Ticking Time Bomb: Defusing the Ineffective Litigation Hold Letter
By Sun Choy and David Cole


The pitfalls of e-discovery are real.  The failure to preserve electronically stored information after receiving notice of litigation or once litigation becomes reasonably foreseeable may have serious consequences, including costly and potentially devastating sanctions on both parties and their counsel.  According to a study published in the Duke Law Journal, court sanctions arising from e-discovery disputes reached an all-time high in 2009, with more sanctions being issued in 2009 alone than in all years prior to 2009 combined.  To mitigate the potential for sanctions, an effective litigation hold letter is perhaps the most important part of ensuring that all evidence, including electronically stored information, is preserved. 

In broad terms, a litigation hold letter is a written directive to the client to preserve all evidence, including electronically stored information, that may be relevant to pending litigation or a specific matter that is reasonably likely to result in litigation.  While it may be tempting to simply send a “form” letter to accomplish this task, the better approach is to issue a litigation hold that is tailored to the particular matter at issue.  At a minimum, the litigation hold letter should address the following:

  • Timing – It is important to recognize that the triggering event often occurs before the start of actual litigation.  A litigation hold should be issued once litigation over an issue becomes reasonably foreseeable.  If litigation was not reasonably foreseeable before suit was filed, the hold letter should be promptly sent after receiving notice of the complaint.
  • Proper recipients – The hold letter should be directed both to the highest level officer of the organization and to the organization’s IT manager.  In addition, the parties’ attorneys must work with their clients to identify other supervisors and individuals who are likely to be key players in the litigation and direct the litigation hold to them as well.  The recipients of the hold letters must then work with the company and its attorneys to ensure that the message is communicated to all necessary persons within the organization.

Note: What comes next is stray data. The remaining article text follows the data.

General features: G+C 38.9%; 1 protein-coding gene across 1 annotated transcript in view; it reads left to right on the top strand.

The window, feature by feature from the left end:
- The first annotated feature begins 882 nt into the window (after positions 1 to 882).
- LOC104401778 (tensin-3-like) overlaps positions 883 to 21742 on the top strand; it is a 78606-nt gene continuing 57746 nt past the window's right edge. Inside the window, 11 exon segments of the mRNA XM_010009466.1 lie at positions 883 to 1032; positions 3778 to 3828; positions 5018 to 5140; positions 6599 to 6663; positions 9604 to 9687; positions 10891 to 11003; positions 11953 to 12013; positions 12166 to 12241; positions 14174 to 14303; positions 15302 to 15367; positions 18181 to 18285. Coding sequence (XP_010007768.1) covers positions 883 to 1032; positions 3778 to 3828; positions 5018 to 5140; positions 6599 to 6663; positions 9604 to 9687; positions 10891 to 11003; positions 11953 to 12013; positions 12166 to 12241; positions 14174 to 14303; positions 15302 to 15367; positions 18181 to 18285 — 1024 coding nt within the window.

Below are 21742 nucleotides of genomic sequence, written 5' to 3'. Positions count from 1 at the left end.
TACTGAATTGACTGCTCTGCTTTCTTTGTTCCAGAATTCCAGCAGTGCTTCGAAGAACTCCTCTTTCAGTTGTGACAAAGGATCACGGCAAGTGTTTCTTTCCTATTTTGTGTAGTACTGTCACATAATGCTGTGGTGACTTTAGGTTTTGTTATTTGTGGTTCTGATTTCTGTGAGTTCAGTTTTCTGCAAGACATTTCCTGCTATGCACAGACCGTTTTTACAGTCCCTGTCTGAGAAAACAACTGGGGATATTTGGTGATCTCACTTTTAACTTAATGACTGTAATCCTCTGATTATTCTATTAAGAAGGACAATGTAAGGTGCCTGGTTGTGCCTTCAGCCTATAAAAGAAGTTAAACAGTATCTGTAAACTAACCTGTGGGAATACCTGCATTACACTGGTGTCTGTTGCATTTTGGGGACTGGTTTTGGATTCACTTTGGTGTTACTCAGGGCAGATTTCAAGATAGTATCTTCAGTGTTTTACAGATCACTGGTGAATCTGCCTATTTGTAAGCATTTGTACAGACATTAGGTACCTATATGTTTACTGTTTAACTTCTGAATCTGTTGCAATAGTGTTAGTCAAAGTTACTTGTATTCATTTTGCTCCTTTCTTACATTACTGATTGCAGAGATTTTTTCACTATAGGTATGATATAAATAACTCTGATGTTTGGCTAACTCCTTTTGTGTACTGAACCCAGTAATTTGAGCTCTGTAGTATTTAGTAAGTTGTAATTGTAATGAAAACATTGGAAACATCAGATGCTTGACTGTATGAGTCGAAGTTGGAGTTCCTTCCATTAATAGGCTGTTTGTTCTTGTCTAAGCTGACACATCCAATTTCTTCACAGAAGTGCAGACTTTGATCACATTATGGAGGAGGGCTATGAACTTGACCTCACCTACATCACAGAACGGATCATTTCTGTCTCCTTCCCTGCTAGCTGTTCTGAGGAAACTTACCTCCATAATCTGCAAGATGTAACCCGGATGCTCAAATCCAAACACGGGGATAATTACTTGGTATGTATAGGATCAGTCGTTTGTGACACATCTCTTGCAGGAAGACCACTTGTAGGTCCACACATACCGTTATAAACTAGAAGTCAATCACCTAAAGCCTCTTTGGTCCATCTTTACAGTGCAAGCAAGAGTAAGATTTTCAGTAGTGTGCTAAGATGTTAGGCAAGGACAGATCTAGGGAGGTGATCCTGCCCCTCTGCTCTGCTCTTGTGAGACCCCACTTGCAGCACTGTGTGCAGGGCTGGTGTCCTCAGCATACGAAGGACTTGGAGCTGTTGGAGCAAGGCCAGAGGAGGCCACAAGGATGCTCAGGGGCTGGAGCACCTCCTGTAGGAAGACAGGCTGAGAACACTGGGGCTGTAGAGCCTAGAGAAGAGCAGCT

• Define what needs to be preserved – The hold letter must identify with specificity the contemplated or actual litigation.  It should identify the parties involved and provide a brief description of the matter at issue.   In plain and simple terms, the hold letter should state that all potentially relevant documents and information should be preserved, and it should provide specific examples of such evidence.  It should be noted that the need to preserve evidence applies to future documents and information, not just those presently in existence.     
  • Define where the evidence may be found – The hold letter should clearly state where the evidence, including electronically stored information, may be found.  This may include home and work computers, smartphones, tablets, and work and personal email accounts.  An understanding of the company’s information technology structure is key in tailoring this portion of the hold letter.
  • Compliance is mandatory – The hold letter should emphasize that compliance is mandatory and explain the consequences of non-compliance.
  • An acknowledgement of the receipt of the hold letter – For purposes of creating a record, there should be a written acknowledgement to be signed by each recipient that the hold letter was received and that the recipient will comply with the letter.  It also is a good practice for the company’s IT manager to later prepare a memorandum detailing the specific actions which were taken to search for the electronically stored information and what was done to preserve it. 

Complying with the requirements of e-discovery does not end with sending a hold letter, however.  An effective hold letter requires continual follow-up to ensure compliance as discovery proceeds.  Indeed, subsequent hold letters may be necessary if new claims or issues arise in the litigation.  Following these steps will not only make the discovery process more manageable and productive, but it will also guard against the potential consequences of inadvertently destroying evidence.

For more information, contact Sun Choy at 770.818.1412 or [email protected] or David Cole at 770.818.1287 or [email protected].

 



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